With his $14-million campaign and the suspenseful, drawn-out residency hearings and associated lawsuits now behind him, Chicago mayor-elect Rahm Emanuel was formally inaugurated as the city's new leader before an audience of onlookers, composed of many school children, at the Jay Pritzker Pavilion in Millennium Park late in the morning May 16.
Just after he was sworn in by Judge Timothy Evans, chief judge of the Circuit Court of Cook County, Emanuel commenced his inaugural address, a 23-minute speech that tipped a hat to outgoing Mayor Richard Daley and outlined several of the new mayor's priorities upon taking office. Emanuel spoke at length of the reform he envisions for the city's school system, clearly a top priority he noted he is "impatient" to implement, in addition to his hopes to address public safety and "put the city of Chicago's financial health in order."
"It's not just a matter of doing more with less," Emanuel said. "We must look at every aspect of city government and ask the basic questions: Do we need it? Is it worth it? Can we afford it? Is there a better deal?"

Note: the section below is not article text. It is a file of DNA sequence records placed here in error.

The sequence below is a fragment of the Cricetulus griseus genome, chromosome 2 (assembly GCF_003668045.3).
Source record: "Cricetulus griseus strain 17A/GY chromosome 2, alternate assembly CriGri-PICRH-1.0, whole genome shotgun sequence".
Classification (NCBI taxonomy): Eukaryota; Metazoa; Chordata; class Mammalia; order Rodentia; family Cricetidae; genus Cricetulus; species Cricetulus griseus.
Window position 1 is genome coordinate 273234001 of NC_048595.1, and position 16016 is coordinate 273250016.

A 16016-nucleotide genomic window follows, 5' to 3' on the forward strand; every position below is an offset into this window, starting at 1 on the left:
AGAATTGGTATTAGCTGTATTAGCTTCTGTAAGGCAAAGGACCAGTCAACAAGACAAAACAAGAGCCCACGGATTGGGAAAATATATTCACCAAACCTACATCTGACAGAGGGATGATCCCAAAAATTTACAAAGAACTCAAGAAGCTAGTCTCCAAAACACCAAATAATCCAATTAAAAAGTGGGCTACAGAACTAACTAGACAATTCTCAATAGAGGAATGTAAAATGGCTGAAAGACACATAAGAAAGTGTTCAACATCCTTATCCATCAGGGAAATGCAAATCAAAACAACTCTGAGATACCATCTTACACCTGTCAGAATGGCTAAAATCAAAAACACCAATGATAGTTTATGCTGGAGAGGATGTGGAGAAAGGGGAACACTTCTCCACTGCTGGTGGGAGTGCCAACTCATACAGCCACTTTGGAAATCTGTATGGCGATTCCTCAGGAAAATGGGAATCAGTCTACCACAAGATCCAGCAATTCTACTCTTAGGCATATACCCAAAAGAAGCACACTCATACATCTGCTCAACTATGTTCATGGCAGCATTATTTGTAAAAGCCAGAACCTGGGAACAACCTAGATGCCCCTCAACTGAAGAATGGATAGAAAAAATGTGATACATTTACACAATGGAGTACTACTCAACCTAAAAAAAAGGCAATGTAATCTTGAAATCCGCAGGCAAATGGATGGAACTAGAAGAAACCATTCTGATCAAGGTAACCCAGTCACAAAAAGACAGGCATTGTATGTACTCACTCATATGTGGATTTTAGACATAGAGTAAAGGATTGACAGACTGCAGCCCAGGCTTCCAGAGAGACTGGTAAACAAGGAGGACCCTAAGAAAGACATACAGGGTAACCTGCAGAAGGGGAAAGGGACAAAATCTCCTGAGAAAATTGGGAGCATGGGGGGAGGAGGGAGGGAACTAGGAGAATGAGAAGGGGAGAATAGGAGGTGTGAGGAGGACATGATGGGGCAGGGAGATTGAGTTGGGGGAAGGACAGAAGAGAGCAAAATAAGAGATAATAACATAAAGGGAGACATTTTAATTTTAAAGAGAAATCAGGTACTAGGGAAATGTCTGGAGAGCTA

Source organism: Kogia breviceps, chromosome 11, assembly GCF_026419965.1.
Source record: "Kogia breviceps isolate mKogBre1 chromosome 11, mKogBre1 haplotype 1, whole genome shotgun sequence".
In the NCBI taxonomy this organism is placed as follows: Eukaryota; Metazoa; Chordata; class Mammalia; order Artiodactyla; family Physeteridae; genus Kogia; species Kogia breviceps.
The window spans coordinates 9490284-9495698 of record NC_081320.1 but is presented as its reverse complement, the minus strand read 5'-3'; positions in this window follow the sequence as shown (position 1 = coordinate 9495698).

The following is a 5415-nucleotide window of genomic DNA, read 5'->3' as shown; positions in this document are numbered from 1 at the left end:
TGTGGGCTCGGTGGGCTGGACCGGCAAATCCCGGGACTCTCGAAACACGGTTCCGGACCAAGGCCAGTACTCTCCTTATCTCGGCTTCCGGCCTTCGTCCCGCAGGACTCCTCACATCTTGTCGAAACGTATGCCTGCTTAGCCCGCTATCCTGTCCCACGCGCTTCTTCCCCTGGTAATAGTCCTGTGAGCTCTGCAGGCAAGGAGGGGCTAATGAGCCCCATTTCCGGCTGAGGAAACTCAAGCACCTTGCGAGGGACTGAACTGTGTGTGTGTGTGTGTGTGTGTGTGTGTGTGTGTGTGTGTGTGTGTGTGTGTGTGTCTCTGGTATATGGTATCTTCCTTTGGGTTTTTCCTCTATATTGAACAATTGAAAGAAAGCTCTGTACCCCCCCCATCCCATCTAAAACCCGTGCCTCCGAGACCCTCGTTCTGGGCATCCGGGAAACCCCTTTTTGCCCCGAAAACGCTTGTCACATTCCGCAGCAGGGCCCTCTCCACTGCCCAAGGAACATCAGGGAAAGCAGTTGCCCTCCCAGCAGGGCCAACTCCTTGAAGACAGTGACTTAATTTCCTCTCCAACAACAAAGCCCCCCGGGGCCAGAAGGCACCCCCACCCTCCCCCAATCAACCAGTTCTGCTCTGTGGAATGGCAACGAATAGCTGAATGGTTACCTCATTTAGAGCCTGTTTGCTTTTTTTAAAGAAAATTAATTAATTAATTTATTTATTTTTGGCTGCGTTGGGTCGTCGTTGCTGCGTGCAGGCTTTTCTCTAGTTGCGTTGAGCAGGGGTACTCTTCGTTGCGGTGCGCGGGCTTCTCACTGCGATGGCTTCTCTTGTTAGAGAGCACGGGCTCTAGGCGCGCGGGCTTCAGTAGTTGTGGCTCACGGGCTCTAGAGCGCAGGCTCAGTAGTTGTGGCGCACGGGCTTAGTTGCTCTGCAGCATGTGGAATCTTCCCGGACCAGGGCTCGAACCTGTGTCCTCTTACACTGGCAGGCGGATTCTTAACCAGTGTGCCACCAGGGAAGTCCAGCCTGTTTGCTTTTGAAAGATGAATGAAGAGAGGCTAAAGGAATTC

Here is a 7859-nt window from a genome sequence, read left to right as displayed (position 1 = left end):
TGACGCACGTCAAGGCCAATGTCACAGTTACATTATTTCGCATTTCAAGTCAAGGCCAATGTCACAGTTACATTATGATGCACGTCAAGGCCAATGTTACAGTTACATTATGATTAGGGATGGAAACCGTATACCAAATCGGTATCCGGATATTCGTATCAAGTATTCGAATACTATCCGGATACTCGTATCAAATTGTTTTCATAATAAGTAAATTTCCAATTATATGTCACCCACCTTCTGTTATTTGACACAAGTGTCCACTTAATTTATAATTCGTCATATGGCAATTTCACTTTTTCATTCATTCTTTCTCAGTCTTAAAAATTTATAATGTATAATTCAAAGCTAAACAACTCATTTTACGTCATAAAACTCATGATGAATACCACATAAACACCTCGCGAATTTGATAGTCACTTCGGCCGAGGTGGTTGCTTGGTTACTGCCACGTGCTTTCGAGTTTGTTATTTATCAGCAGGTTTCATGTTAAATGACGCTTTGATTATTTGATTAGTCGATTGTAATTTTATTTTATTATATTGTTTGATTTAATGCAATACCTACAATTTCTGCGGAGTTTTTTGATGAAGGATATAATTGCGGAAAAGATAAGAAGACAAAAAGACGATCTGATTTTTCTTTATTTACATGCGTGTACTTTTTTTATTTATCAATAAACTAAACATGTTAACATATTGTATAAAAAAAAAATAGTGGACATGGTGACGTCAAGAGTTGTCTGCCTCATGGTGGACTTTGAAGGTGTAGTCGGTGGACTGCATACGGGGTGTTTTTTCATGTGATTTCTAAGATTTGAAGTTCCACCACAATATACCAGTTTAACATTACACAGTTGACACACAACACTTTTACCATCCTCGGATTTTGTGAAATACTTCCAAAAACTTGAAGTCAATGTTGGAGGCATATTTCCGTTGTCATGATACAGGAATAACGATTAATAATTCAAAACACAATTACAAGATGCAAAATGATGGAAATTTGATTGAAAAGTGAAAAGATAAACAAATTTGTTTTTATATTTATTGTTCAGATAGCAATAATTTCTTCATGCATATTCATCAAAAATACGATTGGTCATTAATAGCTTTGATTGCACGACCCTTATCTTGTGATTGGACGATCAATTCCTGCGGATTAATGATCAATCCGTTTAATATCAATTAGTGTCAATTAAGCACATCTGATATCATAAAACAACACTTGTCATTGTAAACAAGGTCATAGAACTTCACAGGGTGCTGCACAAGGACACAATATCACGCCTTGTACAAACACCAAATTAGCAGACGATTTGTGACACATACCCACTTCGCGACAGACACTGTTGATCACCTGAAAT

"While we are not the first government to face these tough questions, it is my fervent hope that we become the first to solve them. The old ways no longer work. It is time for a new era of responsibility and reform," he continued. Emanuel concluded his speech by emphasizing his hopes for diverse factions of the city to work together and "share in sacrifice" in solving the many challenges lying before it. "If everyone will give a little, no one will have to give too much," he said.
Joining Emanuel on stage for the event were many political luminaries, including Vice President Joe Biden and wife Jill; now-former Mayor Daley and wife Maggie; former Mayor Jane Byrne; Illinois Gov. Pat Quinn; the state's representatives in Congress; and the full city council, whose members were formally sworn in during the ceremony. Newly elected City Clerk Susana Mendoza and City Treasurer Stephanie Neely were also sworn in.
Delivering the ceremony's invocation was Chicago Archbishop Cardinal Francis George, who has been a vocal opponent of marriage equality in recent years. Chicago-born Rabbi Jack Moline, who leads the Agudas Achim Congregation in Alexandria, Va., and is an outspoken proponent of pro-LGBT measures, delivered the benediction. Acclaimed Steppenwolf actor Amy Morton emceed the ceremony while the Chicago Children's Choir entertained with several songs, including a take on the anthemic K'naan song "Wavin' Flag" as a postlude.
Photos by Kat Fitzgerald ( www.mysticimagesphotography.com )